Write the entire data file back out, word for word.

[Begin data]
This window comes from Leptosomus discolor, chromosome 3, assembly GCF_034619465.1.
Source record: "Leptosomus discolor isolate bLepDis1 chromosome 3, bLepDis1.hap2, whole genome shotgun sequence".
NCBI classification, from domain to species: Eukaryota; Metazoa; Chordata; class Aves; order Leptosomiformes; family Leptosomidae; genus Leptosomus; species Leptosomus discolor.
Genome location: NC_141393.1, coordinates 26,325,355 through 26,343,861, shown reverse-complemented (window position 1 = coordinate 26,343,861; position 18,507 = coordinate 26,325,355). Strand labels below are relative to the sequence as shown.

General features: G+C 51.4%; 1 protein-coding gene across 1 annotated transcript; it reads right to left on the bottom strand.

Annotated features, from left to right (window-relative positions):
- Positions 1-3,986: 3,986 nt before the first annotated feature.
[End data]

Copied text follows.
This window comes from Leptosomus discolor, chromosome 3, assembly GCF_034619465.1.
Source record: "Leptosomus discolor isolate bLepDis1 chromosome 3, bLepDis1.hap2, whole genome shotgun sequence".
NCBI classification, from domain to species: Eukaryota; Metazoa; Chordata; class Aves; order Leptosomiformes; family Leptosomidae; genus Leptosomus; species Leptosomus discolor.
Genome location: NC_141393.1, coordinates 26,325,355 through 26,343,861, shown reverse-complemented (window position 1 = coordinate 26,343,861; position 18,507 = coordinate 26,325,355). Strand labels below are relative to the sequence as shown.

General features: G+C 51.4%; 1 protein-coding gene across 1 annotated transcript; it reads right to left on the bottom strand.

Annotated features, from left to right (window-relative positions):
- Positions 1-3,986: 3,986 nt before the first annotated feature.